Maclay matters to all


Many Missoula residents wonder how the Maclay Bridge controversy matters to them. If they don’t live in the Target Range, Blue Mountain or Big Flat areas or haven’t attended any of the 2012-13 public meetings, it seems irrelevant.

However, this struggle is a community affair. Its essence is about character.

Nearly to a person, residents of Missoula and Missoula County are proud of where we live and work. We honor integrity in how we live together. We expect transparency from citizens and officials alike. We work together to make sure that these qualities continue to define our community. Perhaps this local controversy does matters to us all.

Although a city, Missoula is part of a rural county that applauds and enjoys its spectacular surroundings. Whether city or county, residents have a sense of place rooted in our history with three major rivers connecting us. We have defined ourselves by our open spaces and our desire to protect them.

As we grow, collectively we want to do it wisely with careful consideration to our special sense of place. Each public issue affects how our community changes, retaining the things we value like a small-town feel amid the incorporation of dynamic social trends.

Does having the only one-lane bridge in an urban area left in Montana over a famous Montana river matter to us? Do we think it helps define who we are and what we care about? Is the community’s character compromised if we replace rather than refurbish it? Do we feel that our active pace slows pleasantly if we let a member of our community pass first? Do we find that thoughtfulness feels good?

These are questions for each resident. This local controversy does matters to us all.

Our local and state officials are elected spokespersons for our community. Implicitly, we expect them to stand for the integrity we honor in each other and to display the same transparency with us that we do among ourselves.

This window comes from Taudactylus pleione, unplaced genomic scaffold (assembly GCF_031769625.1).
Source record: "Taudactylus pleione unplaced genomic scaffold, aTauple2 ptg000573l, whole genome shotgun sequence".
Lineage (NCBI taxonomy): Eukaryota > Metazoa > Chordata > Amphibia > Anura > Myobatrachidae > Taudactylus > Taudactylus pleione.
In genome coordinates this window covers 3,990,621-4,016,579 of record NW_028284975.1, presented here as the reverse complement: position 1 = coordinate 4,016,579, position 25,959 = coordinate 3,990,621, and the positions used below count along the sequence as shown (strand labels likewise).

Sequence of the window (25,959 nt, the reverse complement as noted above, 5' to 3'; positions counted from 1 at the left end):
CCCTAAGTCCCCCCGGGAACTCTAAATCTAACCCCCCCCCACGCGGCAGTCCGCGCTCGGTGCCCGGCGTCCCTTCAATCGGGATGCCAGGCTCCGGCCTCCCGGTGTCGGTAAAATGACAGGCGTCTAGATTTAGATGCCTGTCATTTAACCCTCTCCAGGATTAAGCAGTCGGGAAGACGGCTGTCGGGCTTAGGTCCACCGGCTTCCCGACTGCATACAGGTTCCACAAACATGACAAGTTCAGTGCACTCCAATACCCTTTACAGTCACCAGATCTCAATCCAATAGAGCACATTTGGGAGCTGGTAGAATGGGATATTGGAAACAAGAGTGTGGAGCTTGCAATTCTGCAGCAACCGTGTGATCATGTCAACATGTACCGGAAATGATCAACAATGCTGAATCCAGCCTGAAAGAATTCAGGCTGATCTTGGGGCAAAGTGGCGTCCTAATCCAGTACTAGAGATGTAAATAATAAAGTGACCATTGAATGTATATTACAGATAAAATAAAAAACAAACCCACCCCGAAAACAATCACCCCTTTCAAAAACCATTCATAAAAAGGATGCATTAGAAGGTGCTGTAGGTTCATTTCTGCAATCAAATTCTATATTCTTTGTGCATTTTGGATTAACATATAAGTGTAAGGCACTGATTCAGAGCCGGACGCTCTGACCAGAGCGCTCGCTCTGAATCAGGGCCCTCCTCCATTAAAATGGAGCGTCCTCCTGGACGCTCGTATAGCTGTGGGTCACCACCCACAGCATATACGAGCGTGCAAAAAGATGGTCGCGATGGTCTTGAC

Are they listening carefully to citizen comment? Are they forthcoming with why a large-volume bridge is needed there? Are they responding disproportionately to special interests? Are they planning to use taxpayer dollars wisely? Are they putting our money first where it is needed most? Are they strong stewards of our community character?

These questions affect all of us. How well a community works together tackling large or small challenges defines its character. Missoula city and county have a strong reputation to uphold.

All citizens should weigh in. Do we all benefit if a dialogue ensues? Teachers and students are included. Would a high school civics project enjoy a local issue with community impact?

Like democracy itself, our character is strengthened through challenge and specific issues. Personally, my day is better when I wave and smile at a neighbor alongside a defining river right here in River City.

Marcia Kircher


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